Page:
9 Ways to Beat the High Cost of Photography | Light Stalking

9 Ways to Beat the High Cost of Photography

By Rob Wood (Admin) / September 8, 2009

Last Updated on by

Photography is an expensive hobby. There’s simply no way to get around that. You can easily drop $1000 on a decent DSLR body and then you still have to go out and buy lenses, tripods, a flash and something to carry it all in. Personally, I prefer to save up for the best equipment I can have, even if it means I have less equipment than other people. On the other hand, if your a technology hound and need every piece of equipment now, you might like to consider a few money saving ideas.

Pictures for money

Pictures for money by Banalities.

The Carry Bag – I have a LowePro backpack and I have a generic backpack. When I travel I use the generic one because the LowePro screams “rob me.” The funny thing is, my $14 generic backpack from some sleazy shop in Bangkok has served my camera gear well over several years. Now, I feel much cooler with my Lowepro among my photographer buddies, but in reality I don’t really need it.
Camera Body – Ok, it’s nice to have the latest Nikon D1, but do you really need it? The old adage is that it is better to spend your money on better glass than a better body.
Lenses – the “faster” a lens, generally the more expensive it is. Now, for this particular tip, you are almost certainly going to be sacrificing quality. A lens that goes to f/1.2 is generally better than a lens that only goes to f/3.5 as it’s simply more versatile, especially if you want to close the lens up. However, a fast Canon or Nikon lens is also going to cost often twice as much as a slightly slower Tamron alternative. Unless you have a specific  need for the faster lens, you might be able to get away with the slower and cheaper alternative.
Post Production – Photoshop is the industry standard for post production of digital images. It also costs a hell of a lot of money. On the other hand, The GIMP is free and does almost everything that Photoshop can. In fact many professionals prefer it.
Go Digital – This one kind of goes without saying, but a lot of people forget to factor in the cost of developing film when deciding whether to go digital or stick with film cameras. With digital SLRs being of such awesome quality these days there is little need for anyone but the most devoted specialist or professional to stick with a film camera. If you’re below professional level, then digital is certainly a much cheaper way to learn about photography than film.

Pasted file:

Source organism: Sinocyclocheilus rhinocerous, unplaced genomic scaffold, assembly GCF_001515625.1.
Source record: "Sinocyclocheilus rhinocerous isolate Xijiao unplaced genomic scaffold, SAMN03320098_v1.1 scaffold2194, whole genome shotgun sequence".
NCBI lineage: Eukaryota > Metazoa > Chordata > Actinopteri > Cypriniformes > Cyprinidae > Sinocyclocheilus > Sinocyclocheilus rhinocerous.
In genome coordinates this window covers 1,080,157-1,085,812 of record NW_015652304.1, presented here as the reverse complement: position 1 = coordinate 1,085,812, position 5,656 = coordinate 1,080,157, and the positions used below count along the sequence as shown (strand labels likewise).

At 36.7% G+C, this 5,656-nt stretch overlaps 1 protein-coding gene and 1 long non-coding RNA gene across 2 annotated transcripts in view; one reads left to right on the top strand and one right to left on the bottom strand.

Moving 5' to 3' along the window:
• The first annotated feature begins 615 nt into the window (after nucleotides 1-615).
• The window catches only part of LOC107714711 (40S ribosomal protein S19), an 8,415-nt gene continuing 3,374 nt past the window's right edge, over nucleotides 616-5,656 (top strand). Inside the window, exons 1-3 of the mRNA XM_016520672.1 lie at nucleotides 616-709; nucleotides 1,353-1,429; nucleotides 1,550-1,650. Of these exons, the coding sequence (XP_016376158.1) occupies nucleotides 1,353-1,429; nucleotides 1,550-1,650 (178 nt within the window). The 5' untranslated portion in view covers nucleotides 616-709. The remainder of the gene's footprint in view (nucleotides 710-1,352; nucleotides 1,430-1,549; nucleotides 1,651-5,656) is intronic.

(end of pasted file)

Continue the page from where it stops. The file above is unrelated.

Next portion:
Education – I learned more lugging around equipment as an assistant to a professional photographer than I ever did from any book or course. I even met a few famous folks! The great thing was that, after doing it for free for a few weeks, they even started to pay me! Get outside of your comfort zone and go and find a professional who needs their gear carried (you can do this on your weekends). You will learn more from that pro than you can imagine and it is way cheaper than taking some photography course.
Choosing Your Brand – Ok, so Leica, Canon and Nikon are the clear industry leaders but they are also top of the pile when it comes to price. Some incredibly good cameras and lenses are produced by other companies like Sony, Pentax, Olympus and Panasonic. These other brands don’t have the name and so often you can get a bargain for gear that is actually very good quality.
Used Gear – Why not consider getting some used camera gear? This is a great way to save cash and if you follow a few common sense guidelines you can also get top quality equipment. Check out our guide to buying a used camera lens as well as our post on choosing a tripod which can get you started with what you need to know about second hand gear. I have also noticed some incredible bargains on Ebay for brand new gear (but remember to check if you still get the warranty when buying internationally).
Get a Good Printer – If you print your photos at home, then you are going to be going through a lot of ink. Your long term costs will be hugely deflected if you invest in a purpose built printer that is designed to print only photos. Using a standard printer that is designed to print anything will use a lot more ink and the quality will not be as good for your shots!
The sad fact is that photography can be a hugely expensive hobby. Planning out your kit and knowing how you can minimize any costs associated with this great past time will ensure that you don’t go broke and that you have access to more equipment for a longer time!

About the author

Rob Wood (Admin)

Rob is the founder of Light Stalking. His love for photography pushed him into building this fantastic place, and you can get to know him better here


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